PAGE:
Taking the discussion further, it is time to throw light on the question “who doesn’t really need a mobile app”. Mobile apps seemingly perform better than web apps when accessed through a mobile browser, but there is a cost to be paid for the performance advantage. Developing apps for different mobile platforms to make that you don’t miss any potential customer or user is an overhead in itself. And you cannot ignore the effort and money that is needed after developing and releasing the mobile for support and maintenance. A small change in workflow or UI is unforgiving. It means hours of coding and testing for different platforms separately and across different devices before releasing the update. The irony is that it’s not just your business who pays to keep up with the mobile app, users also face some repercussions of using mobile apps, although not much significant. A mobile app sits there in your mobile, holding up it’s fair share of storage space, even when it’s not running. A mobile apps, in general, is likely to consume much larger chunk of RAM than it’s web equivalent opened in a browser tab. Moreover, a user would have to download those updates in an every while which deems the mobile apps to bandwidth unfriendly. E-commerce applications don’t use any native features of the mobile device, so mobile app doesn’t make much sense. Whether ordering food, shopping clothes, booking flight, or paying just bills online, you don’t need to install apps when you have a browser.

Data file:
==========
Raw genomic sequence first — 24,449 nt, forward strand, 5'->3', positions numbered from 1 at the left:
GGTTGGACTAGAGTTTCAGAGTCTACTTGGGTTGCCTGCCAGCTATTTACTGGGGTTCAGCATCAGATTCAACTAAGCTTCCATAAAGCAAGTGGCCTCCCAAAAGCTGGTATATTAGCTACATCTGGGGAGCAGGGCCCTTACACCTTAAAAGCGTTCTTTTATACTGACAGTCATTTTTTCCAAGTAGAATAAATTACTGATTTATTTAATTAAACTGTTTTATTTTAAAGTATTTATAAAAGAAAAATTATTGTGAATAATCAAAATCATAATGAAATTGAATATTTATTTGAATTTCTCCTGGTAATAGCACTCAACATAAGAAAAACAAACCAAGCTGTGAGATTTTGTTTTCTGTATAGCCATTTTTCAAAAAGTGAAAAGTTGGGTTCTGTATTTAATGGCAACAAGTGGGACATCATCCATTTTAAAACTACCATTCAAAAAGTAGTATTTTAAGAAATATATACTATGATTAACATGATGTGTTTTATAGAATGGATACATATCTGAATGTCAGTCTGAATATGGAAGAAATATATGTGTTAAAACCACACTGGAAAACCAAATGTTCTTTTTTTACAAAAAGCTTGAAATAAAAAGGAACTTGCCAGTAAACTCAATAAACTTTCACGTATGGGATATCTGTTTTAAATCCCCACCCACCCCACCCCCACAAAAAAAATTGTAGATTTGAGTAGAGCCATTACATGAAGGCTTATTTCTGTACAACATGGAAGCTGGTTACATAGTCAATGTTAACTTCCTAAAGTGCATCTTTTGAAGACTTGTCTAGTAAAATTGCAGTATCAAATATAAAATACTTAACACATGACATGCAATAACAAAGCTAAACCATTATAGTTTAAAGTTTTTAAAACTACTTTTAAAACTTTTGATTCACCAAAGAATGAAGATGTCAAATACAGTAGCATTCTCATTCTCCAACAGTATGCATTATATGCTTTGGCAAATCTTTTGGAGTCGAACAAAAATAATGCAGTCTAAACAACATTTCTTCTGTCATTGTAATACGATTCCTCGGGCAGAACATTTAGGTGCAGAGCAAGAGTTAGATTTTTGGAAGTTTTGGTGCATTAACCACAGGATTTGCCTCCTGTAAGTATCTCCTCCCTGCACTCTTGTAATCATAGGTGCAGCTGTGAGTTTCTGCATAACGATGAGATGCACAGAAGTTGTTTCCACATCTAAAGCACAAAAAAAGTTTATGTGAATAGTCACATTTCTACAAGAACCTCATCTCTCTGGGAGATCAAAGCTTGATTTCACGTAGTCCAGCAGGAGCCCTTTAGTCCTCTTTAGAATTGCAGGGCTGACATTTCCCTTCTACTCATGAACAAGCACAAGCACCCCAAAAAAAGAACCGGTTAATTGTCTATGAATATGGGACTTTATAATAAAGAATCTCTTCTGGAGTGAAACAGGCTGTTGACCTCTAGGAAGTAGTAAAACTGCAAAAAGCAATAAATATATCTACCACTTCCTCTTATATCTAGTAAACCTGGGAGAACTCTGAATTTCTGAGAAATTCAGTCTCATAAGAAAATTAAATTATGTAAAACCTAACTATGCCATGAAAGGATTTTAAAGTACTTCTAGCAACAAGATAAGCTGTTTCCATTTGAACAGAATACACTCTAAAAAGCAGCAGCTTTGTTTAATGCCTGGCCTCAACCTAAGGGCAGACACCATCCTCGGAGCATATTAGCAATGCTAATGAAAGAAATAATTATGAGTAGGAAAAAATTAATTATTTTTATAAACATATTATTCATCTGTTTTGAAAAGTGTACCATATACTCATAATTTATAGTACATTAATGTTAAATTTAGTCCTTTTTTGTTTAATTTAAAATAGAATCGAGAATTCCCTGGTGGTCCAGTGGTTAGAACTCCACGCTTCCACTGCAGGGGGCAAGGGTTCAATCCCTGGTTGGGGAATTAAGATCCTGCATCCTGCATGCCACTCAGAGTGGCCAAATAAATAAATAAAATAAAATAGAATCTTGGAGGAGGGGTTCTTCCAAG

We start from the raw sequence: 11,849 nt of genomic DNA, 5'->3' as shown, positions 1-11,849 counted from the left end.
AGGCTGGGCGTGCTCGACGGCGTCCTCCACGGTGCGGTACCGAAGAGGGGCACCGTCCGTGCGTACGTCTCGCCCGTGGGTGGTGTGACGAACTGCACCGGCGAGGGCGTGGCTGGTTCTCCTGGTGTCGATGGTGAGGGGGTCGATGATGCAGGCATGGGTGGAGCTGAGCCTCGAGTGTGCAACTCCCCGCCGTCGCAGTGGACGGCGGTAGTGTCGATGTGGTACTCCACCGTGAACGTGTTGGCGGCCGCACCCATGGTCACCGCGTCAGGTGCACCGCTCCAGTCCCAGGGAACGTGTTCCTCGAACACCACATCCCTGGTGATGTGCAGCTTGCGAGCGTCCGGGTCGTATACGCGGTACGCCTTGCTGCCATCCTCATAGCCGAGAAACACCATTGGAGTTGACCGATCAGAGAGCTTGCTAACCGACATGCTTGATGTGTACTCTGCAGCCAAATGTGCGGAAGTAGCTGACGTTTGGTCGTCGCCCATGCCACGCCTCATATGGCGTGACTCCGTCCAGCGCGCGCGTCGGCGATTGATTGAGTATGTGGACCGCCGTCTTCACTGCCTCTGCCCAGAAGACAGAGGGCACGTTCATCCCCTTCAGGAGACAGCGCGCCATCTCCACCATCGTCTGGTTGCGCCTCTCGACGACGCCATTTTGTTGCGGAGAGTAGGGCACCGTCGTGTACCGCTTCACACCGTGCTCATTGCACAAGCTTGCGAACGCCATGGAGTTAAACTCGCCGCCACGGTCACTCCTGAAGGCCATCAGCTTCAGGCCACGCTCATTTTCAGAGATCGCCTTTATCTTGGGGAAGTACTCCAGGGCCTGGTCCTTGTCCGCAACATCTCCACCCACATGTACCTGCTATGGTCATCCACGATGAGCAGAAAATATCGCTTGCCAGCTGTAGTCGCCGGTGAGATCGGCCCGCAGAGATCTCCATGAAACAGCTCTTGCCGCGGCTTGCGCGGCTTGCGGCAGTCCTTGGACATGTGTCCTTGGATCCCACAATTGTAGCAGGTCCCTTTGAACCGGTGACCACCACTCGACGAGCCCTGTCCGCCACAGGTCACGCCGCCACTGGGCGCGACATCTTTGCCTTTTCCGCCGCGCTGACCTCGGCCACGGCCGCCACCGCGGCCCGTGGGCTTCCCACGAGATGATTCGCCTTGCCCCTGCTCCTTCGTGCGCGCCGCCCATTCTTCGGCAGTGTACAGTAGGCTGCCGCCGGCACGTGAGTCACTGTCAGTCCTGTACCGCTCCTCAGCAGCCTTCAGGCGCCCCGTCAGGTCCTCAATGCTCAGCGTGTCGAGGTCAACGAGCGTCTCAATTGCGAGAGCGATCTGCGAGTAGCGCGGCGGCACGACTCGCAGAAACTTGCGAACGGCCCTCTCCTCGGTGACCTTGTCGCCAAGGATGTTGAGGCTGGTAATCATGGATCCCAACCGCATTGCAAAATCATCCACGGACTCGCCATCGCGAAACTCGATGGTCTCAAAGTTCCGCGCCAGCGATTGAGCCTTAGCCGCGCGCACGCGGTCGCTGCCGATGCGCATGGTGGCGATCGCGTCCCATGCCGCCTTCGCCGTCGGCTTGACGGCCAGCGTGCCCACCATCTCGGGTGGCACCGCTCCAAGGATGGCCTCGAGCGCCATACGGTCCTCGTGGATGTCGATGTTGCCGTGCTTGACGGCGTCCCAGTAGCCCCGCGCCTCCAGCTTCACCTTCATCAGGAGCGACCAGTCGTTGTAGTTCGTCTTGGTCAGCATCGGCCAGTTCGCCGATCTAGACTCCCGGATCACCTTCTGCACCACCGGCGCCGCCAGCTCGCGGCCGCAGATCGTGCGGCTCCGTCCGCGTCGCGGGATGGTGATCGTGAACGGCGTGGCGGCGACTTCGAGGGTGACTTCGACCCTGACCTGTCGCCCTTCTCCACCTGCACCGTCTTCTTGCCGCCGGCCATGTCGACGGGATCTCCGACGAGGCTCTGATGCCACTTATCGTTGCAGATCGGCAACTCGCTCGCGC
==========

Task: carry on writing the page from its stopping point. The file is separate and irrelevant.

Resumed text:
Web browsers also have become somewhat smart over past few years. They can get device’s geolocation, remember credentials, support push notifications, cache resources and data returned with responses for service requests and a lot more. By combining these advancements with good old HTML, CSS and JavaScript, we can expect solutions that are no less than a mobile app in terms of functionality and performance. We have seen Apple and Google going in completely different directions, thus, expecting inter-compatibility between the two platforms is just hallucinating. In contrast, web developers have been making consistent effort for standardization of web technologies. WWW is not controlled or influenced by any big name… it doesn’t matter whether it’s Google, Microsoft, Mozilla or Apple adding something, they all are contributors.